Are you a “joy” to coach?
I was reading a book this weekend about being a more effective coach.
The book suggested that a good coach will adjust to his players by incorporating a style that will reach each player. Some coaches coach the same way all the time. This article suggests the good coach should have the ability to adjust based upon the player. And, will do so.
The model suggests that players come with a broad array of skills, talents and experiences. They also come with a level of motivation and interest.
While I was reflecting on the assessment of the coaching styles, my mind began to shift to the people I coach. I realized that what makes a team go is to be loaded with people who want to be coached.
I have had the experience of taking a very unskilled team and working with them in such a way that they acquired skills and talents over time and became very accomplished.
I have had the experience of walking into a team of all stars who were also very talented and motivated. And, no surprise, we became the best in the class.
Contrast that with a group of talented players whose attitude is in the ditch. That experience is full of frustration. It is frustrating to see players who are capable of more not achieve it because of a bad, haughty, non-achieving attitude.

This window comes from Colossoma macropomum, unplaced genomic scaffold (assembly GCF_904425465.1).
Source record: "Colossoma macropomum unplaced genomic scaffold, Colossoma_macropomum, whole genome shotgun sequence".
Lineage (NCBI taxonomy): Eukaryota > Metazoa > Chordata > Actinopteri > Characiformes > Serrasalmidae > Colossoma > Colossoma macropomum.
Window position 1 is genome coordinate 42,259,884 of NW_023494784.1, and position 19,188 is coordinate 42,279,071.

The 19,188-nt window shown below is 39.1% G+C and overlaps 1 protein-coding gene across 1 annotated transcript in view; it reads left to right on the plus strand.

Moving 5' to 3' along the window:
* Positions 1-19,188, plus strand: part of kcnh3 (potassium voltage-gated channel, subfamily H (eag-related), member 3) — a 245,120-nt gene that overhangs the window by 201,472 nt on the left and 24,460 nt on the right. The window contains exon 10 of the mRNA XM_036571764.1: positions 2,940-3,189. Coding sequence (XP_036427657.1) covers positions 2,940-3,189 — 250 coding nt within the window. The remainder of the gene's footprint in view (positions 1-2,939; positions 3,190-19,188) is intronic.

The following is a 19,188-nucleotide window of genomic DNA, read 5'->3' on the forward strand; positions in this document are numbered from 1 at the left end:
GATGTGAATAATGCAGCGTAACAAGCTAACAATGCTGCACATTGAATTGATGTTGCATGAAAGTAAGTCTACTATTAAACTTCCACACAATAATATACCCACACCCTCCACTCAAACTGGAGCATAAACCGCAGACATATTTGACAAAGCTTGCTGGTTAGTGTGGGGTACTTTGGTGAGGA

As a whole, the human race is superior. Our combination of mental capabilities, physical capabilities and socialization capabilities can help us achieve virtually anything.
But, it starts with an attitude. If you are new to this company, let me give you some advice:
Come to work motivated. If you do, you are likely to find some leader who will welcome you on the team and teach you more than you know already. They will help you to get better, stay safe and do well.
If you are unmotivated and unskilled, this will be a waste of time. Your colleagues will only be interested in you if you are interested in being a contributor. That’s hard to do with a poor attitude.
I admit: We have something to do with the environment and whether this is a place where you can be motivated. We monitor it and address it when we fall short. But, great attitudes float all the boats. You won’t be a success here or anywhere else if you are waiting on someone to cause your attitude to change. Your attitude is on you.
PalletOne CEO Howe Wallace
Since 2005, he has been sharing his thoughts on the organization, leadership, and communication in an online daily note to teammates called Daily with HQ.